OK, let’s start with the good for a change. The KU defense held the Mountaineers’ offense scoreless after halftime. Receiver Nick Harwell returned a punt 76 yards for a touchdown. The Jayhawks actually won the second half after falling behind West Virginia 26-0 at halftime.
So that’s something, perhaps — maybe some evidence that the Jayhawks kept fighting during interim coach Clint Bowen’s first game. But in the aftermath of Saturday’s 33-14 loss to West Virginia at Milan Puskar Stadium, it was hard to look past the bad: The Jayhawks’ passing game.
▪ Sophomore quarterback Montell Cozart was four of 10 for 42 yards before being replaced by junior Michael Cummings.
▪ Cummings was eight of 17 for 65 yards, averaging 3.8 yards per attempt.
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▪ After five games, the Jayhawks, 2-3, rank 113th among 128 FBS teams in passing yards, averaging 154.6 yards per contest. They also rank 120th among FBS teams in passing efficiency.
OK, so none of this is new. A year ago, the Jayhawks ranked 120th nationally in passing (140 yards per game). The Jayhawks’ search for an answer at quarterback continues. Charlie Weis recruited six quarterbacks to Kansas in a two-year span; on Saturday, KU was resorting to Cummings, recruited to Lawrence during Turner Gill’s two-year regime.
Weis is gone now, of course, so the burden will fall on Bowen and offensive coordinator John Reagan. Bowen said Saturday that the starting quarterback job will be an open contest going forward. As Kansas prepares to face Oklahoma State on Saturday, Cozart, Cummings and sophomore T.J. Millweard, who came on late at West Virginia and completed his only pass, will have an opportunity to claim the job.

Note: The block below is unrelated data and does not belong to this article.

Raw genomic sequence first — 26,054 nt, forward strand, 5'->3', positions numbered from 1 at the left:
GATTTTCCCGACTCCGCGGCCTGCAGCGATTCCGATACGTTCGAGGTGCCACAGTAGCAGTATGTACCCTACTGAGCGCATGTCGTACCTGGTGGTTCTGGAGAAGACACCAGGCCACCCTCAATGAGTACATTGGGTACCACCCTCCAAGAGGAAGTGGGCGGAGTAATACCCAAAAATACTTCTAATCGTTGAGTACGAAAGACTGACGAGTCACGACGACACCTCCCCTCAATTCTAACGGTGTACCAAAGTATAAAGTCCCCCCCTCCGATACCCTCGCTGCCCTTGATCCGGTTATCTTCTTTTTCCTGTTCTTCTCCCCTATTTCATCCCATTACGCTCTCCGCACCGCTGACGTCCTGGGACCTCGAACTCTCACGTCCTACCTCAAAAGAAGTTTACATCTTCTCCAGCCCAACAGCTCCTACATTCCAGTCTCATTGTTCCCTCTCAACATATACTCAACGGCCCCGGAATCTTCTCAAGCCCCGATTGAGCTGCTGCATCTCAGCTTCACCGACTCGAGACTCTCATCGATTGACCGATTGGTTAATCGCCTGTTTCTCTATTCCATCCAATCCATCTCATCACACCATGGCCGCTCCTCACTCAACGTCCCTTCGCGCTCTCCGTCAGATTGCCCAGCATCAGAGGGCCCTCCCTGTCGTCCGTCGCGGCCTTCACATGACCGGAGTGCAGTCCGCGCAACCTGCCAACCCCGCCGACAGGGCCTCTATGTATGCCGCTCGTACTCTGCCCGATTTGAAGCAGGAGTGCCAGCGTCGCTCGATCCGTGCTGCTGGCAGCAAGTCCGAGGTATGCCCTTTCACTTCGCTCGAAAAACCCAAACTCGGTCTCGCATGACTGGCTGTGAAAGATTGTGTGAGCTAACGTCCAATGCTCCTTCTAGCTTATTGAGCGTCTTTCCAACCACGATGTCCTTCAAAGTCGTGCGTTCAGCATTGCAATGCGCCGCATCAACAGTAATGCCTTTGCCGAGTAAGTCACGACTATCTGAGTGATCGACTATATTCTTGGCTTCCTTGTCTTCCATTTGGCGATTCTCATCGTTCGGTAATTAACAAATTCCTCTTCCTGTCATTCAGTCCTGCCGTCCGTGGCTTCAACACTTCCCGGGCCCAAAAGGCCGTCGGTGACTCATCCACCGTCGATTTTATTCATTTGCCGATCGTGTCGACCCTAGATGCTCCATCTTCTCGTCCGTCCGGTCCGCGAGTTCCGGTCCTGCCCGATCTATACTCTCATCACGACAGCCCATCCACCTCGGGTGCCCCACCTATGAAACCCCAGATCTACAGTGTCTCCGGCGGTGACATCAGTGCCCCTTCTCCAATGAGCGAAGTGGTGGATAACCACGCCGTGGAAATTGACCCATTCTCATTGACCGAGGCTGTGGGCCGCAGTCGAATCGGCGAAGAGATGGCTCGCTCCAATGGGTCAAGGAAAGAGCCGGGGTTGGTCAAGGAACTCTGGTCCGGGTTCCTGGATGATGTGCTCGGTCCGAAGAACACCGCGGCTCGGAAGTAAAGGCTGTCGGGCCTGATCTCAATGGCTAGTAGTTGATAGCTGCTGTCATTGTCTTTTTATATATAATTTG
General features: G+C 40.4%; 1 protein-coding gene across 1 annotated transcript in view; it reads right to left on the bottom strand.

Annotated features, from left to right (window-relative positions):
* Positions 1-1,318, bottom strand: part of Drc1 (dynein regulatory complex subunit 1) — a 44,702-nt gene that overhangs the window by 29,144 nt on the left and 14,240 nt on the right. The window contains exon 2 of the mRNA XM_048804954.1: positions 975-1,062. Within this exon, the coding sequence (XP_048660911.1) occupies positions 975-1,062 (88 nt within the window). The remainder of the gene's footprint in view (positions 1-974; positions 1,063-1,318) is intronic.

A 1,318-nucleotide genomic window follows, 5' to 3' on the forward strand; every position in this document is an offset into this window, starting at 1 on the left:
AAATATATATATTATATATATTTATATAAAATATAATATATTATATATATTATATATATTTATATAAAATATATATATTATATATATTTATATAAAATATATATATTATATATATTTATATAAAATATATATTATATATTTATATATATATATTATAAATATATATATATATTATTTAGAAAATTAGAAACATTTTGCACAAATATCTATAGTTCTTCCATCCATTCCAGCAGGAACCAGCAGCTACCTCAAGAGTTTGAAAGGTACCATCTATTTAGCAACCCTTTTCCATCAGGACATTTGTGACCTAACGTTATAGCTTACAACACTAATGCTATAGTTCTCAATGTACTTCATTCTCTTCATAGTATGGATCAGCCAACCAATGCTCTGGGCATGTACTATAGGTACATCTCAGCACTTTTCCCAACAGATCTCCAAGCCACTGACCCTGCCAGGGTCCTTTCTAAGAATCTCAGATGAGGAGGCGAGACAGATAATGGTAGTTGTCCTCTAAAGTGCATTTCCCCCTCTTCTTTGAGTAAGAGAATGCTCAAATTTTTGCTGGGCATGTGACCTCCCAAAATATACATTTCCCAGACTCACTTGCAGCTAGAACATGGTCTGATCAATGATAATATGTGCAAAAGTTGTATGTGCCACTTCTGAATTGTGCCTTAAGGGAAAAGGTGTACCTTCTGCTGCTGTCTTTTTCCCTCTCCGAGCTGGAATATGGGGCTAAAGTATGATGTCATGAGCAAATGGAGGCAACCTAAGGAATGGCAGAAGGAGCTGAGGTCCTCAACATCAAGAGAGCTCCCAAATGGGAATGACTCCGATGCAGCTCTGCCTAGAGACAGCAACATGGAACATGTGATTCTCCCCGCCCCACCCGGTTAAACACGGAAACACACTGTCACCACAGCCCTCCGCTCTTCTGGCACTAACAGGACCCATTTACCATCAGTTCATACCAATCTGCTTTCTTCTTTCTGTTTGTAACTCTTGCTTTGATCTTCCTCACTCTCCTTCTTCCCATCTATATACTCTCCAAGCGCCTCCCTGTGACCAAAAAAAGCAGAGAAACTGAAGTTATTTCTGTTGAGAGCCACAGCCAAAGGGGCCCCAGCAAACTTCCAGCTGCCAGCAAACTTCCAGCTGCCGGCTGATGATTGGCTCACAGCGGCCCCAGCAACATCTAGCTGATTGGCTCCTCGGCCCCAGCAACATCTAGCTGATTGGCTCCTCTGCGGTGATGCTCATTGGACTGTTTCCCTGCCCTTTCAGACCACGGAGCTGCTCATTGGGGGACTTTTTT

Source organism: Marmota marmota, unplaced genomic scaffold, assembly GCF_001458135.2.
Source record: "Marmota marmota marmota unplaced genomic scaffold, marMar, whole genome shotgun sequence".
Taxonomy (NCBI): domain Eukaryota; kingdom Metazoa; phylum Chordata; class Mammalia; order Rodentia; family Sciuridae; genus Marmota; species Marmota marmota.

But here are a couple of things to consider about the Jayhawks’ flailing offense:
1. The problems of the last three seasons have now persisted through two offensive coordinators (Weis and Reagan), two schemes, four starting quarterbacks and two head coaches — though, to be fair, Bowen has been on the job for seven days.
There have been proud and accomplished football men running these offenses. Weis had the Super Bowl rings, the NFL resume, the bragging rights of having molded a young Tom Brady and guided Matt Cassel to the playoffs and Pro Bowl. Reagan, meanwhile, was an up-and-coming offensive mind, coming off a successful stint as Rice’s offensive coordinator. In 2012, Reagan guided Rice to the second-best offensive season in school history, piling up 5,556 yards and 31.8 points per game.
If you’re a Kansas fan, this doesn’t make the offensive struggles any easier to swallow, but it does make it a little more baffling.
2. Last night, Washington State quarterback Connor Halliday set a single-game FBS record by completing 49 of 70 passes for 734 yards. In the same game, Cal quarterback Jared Goff was 47 of 53 for 527 yards and five touchdowns. Why is this relevant? In five games this season, Kansas (as a team) has completed 73 of 146 passes for 776 yards.
3. Former KU receiver Andrew Turzilli, who graduated last summer and surfaced as a graduate transfer at Rutgers, keeps making big plays in the passing game for the Scarlet Knights. Turzilli, who was a limited contributor in the receiving corps, had a 90-yard touchdown reception last week against Tulane. He then followed that up on Saturday by helping Rutgers to a 26-24 victory over Michigan with touchdown receptions of 80 and 14 yards.
Kansas returns home to Lawrence to face Oklahoma State on Saturday. But the schedule could soften a bit in the weeks after that. The Jayhawks will travel to Texas Tech, 2-3, on Oct. 18 and play host to Iowa State, 1-4, on Nov. 8. They also have a bye on Oct. 25 while facing unbeaten Baylor on Nov. 1.
The finishing stretch includes TCU at home and trips to Oklahoma and Kansas State. So if KU wants to pick off a Big 12 victory or two, the best opportunity could be Texas Tech or Iowa State.